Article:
Carrie McDonough was a high school student when Don Southard, her beloved chemistry teacher, told her about the origins of acid rain: sulfur dioxide emissions—usually from smokestacks—that react with water molecules to produce acids.
She was fascinated by the science, but also troubled by the consequences: a pernicious effect on the environment. “Since then, I’ve always wanted to learn more about how humans alter our environment,” she says, “and what that means for the future of the planet and human health.”
Her interest in environmental pollution is still thriving today at the University of Rhode Island’s Graduate School of Oceanography where the 29-year-old Cleveland native is researching chemicals contaminating the Great Lakes, the largest group of fresh water lakes in the world.
McDonough recently submitted a paper to Environmental Science and Technology about her studies of chemicals polluting Lake Ontario and Lake Erie. Her research is important, she says, because it could prompt regulators and policymakers to pay more attention to what’s dumped in the water and also inspire consumers to make better decisions about the products they use and buy.
McDonough’s work in GSO’s Lohmann Lab centers on using environmental monitoring tools to measure chemicals used in consumer products and which only recently have been recognized as possibly toxic. Surprisingly, these chemicals are not strongly regulated.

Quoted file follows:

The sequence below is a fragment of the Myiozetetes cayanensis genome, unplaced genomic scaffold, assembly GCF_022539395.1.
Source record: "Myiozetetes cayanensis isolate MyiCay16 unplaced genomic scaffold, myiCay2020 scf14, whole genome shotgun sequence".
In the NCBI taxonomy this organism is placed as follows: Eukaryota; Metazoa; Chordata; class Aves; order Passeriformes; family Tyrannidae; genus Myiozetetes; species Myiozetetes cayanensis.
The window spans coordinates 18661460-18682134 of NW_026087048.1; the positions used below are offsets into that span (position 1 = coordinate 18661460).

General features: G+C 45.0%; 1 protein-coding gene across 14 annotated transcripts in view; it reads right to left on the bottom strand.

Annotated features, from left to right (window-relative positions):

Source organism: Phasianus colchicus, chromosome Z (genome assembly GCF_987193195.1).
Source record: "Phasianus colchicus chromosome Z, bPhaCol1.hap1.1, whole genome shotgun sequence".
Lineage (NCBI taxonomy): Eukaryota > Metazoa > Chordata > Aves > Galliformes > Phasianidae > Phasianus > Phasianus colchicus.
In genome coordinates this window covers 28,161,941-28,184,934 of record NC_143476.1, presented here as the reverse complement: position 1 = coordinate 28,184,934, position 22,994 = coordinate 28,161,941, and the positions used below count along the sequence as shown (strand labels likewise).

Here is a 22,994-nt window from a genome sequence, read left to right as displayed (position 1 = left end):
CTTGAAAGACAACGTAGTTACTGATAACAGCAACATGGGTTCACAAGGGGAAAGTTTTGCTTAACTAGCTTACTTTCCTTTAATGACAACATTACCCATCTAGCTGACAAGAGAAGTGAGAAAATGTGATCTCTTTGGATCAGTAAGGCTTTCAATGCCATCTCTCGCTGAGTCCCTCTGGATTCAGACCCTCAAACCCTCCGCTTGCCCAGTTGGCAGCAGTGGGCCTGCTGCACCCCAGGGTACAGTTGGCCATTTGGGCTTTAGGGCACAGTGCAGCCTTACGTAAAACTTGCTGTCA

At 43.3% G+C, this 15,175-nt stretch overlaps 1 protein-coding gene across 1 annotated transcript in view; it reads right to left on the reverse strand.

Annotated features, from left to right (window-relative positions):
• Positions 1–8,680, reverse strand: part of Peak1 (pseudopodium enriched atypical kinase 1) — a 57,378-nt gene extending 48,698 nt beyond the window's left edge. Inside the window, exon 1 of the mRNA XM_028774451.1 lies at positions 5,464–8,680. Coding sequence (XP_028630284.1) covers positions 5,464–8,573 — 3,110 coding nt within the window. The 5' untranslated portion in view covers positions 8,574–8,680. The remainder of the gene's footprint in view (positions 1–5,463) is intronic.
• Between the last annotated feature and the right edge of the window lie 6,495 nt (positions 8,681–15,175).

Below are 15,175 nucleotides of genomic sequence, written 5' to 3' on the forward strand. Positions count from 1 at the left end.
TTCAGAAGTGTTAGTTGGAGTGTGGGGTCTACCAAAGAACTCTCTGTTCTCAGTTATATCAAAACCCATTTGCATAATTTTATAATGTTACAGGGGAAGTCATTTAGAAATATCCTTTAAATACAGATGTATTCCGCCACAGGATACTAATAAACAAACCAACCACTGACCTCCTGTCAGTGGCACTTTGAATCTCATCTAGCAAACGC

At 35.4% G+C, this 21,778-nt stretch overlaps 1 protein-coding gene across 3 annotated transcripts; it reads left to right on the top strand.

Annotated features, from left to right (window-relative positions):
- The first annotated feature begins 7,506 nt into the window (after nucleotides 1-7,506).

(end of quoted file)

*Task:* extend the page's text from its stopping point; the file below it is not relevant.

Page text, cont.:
She is studying two groups of compounds: synthetic fragrances, which are added to shampoo, soap, deodorant, detergent and cleaning supplies to give the products a pleasing smell; and flame retardants, which are added to furniture, textiles, plastic toys and electronics to decrease flammability.
It’s impossible to precisely identify fragrance chemicals in products, McDonough says, because the mixes are considered proprietary information, or a trade secret: The ingredients on bottles usually just say “fragrance.”
“Unless it says ‘natural fragrance’ we don’t really know which of the thousands of chemicals manufacturers are using in a product—and this is troubling,” says McDonough.
Synthetic fragrances get into waterways when people take showers or wash clothes. The chemical residue travels down the drain and ends up in wastewater treatment facilities, which remove some of the chemicals, but not all of them.
Flame retardants also pollute the environment. Because they’re very stable and don’t break down easily, these chemicals can slow combustion. But that stability means they can persist and bioaccumulate, or build up in marine life. They are often released into the air as molecules and adhere to airborne particles that are eventually deposited into the water.
These chemicals can be harmful to marine life as well as humans, says McDonough. Studies have shown that many of these pollutants can slow the growth of marine life, cause developmental abnormalities and interfere with reproduction. Humans are at risk, she says, because they eat the contaminated fish.
Growing up in the University Heights suburb of Cleveland, McDonough cultivated a love for science at an early age thanks to her mother, a neuroscientist, who took her to her laboratories and explained her research “in a simple and exciting way.”
Poetry and fiction writing propelled McDonough at Hathaway Brown School, as well as science, especially Southard’s chemistry class, where she learned that “I could apply science to real life.” Her next stop was the Massachusetts Institute of Technology to study chemistry.